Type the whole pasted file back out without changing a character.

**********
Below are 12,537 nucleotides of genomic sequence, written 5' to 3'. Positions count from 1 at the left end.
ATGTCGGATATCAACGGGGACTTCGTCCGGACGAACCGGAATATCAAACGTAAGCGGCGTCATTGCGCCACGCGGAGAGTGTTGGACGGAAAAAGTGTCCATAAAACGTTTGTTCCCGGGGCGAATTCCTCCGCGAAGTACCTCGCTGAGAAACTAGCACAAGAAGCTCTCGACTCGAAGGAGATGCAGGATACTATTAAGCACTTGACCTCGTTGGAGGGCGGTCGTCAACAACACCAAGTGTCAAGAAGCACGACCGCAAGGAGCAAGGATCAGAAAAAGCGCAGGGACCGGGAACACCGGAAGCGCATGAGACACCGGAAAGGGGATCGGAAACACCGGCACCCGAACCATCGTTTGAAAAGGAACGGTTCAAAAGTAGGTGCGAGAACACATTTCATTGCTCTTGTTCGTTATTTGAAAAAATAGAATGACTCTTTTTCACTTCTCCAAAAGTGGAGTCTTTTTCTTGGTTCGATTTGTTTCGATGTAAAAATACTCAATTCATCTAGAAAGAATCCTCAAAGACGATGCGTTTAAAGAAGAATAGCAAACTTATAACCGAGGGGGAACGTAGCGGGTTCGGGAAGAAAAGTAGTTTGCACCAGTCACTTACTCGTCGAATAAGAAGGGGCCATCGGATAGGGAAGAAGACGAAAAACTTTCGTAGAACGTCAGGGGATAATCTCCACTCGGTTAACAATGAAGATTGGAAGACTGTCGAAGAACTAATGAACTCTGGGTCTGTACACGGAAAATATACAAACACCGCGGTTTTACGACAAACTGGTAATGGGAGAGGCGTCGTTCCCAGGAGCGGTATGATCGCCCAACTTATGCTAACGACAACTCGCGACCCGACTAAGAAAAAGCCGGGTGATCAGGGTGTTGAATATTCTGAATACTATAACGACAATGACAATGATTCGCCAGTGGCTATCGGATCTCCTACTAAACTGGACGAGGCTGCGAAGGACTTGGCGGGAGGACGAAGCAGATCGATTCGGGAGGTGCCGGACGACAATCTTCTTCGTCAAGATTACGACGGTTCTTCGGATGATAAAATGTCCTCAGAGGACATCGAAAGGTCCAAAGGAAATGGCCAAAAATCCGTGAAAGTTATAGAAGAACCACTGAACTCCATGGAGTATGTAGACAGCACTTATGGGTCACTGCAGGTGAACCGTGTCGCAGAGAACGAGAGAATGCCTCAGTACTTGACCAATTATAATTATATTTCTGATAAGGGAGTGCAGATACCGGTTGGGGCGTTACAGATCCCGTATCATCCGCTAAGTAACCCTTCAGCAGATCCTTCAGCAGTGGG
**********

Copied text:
Below are 12,537 nucleotides of genomic sequence, written 5' to 3'. Positions count from 1 at the left end.
ATGTCGGATATCAACGGGGACTTCGTCCGGACGAACCGGAATATCAAACGTAAGCGGCGTCATTGCGCCACGCGGAGAGTGTTGGACGGAAAAAGTGTCCATAAAACGTTTGTTCCCGGGGCGAATTCCTCCGCGAAGTACCTCGCTGAGAAACTAGCACAAGAAGCTCTCGACTCGAAGGAGATGCAGGATACTATTAAGCACTTGACCTCGTTGGAGGGCGGTCGTCAACAACACCAAGTGTCAAGAAGCACGACCGCAAGGAGCAAGGATCAGAAAAAGCGCAGGGACCGGGAACACCGGAAGCGCATGAGACACCGGAAAGGGGATCGGAAACACCGGCACCCGAACCATCGTTTGAAAAGGAACGGTTCAAAAGTAGGTGCGAGAACACATTTCATTGCTCTTGTTCGTTATTTGAAAAAATAGAATGACTCTTTTTCACTTCTCCAAAAGTGGAGTCTTTTTCTTGGTTCGATTTGTTTCGATGTAAAAATACTCAATTCATCTAGAAAGAATCCTCAAAGACGATGCGTTTAAAGAAGAATAGCAAACTTATAACCGAGGGGGAACGTAGCGGGTTCGGGAAGAAAAGTAGTTTGCACCAGTCACTTACTCGTCGAATAAGAAGGGGCCATCGGATAGGGAAGAAGACGAAAAACTTTCGTAGAACGTCAGGGGATAATCTCCACTCGGTTAACAATGAAGATTGGAAGACTGTCGAAGAACTAATGAACTCTGGGTCTGTACACGGAAAATATACAAACACCGCGGTTTTACGACAAACTGGTAATGGGAGAGGCGTCGTTCCCAGGAGCGGTATGATCGCCCAACTTATGCTAACGACAACTCGCGACCCGACTAAGAAAAAGCCGGGTGATCAGGGTGTTGAATATTCTGAATACTATAACGACAATGACAATGATTCGCCAGTGGCTATCGGATCTCCTACTAAACTGGACGAGGCTGCGAAGGACTTGGCGGGAGGACGAAGCAGATCGATTCGGGAGGTGCCGGACGACAATCTTCTTCGTCAAGATTACGACGGTTCTTCGGATGATAAAATGTCCTCAGAGGACATCGAAAGGTCCAAAGGAAATGGCCAAAAATCCGTGAAAGTTATAGAAGAACCACTGAACTCCATGGAGTATGTAGACAGCACTTATGGGTCACTGCAGGTGAACCGTGTCGCAGAGAACGAGAGAATGCCTCAGTACTTGACCAATTATAATTATATTTCTGATAAGGGAGTGCAGATACCGGTTGGGGCGTTACAGATCCCGTATCATCCGCTAAGTAACCCTTCAGCAGATCCTTCAGCAGTGGG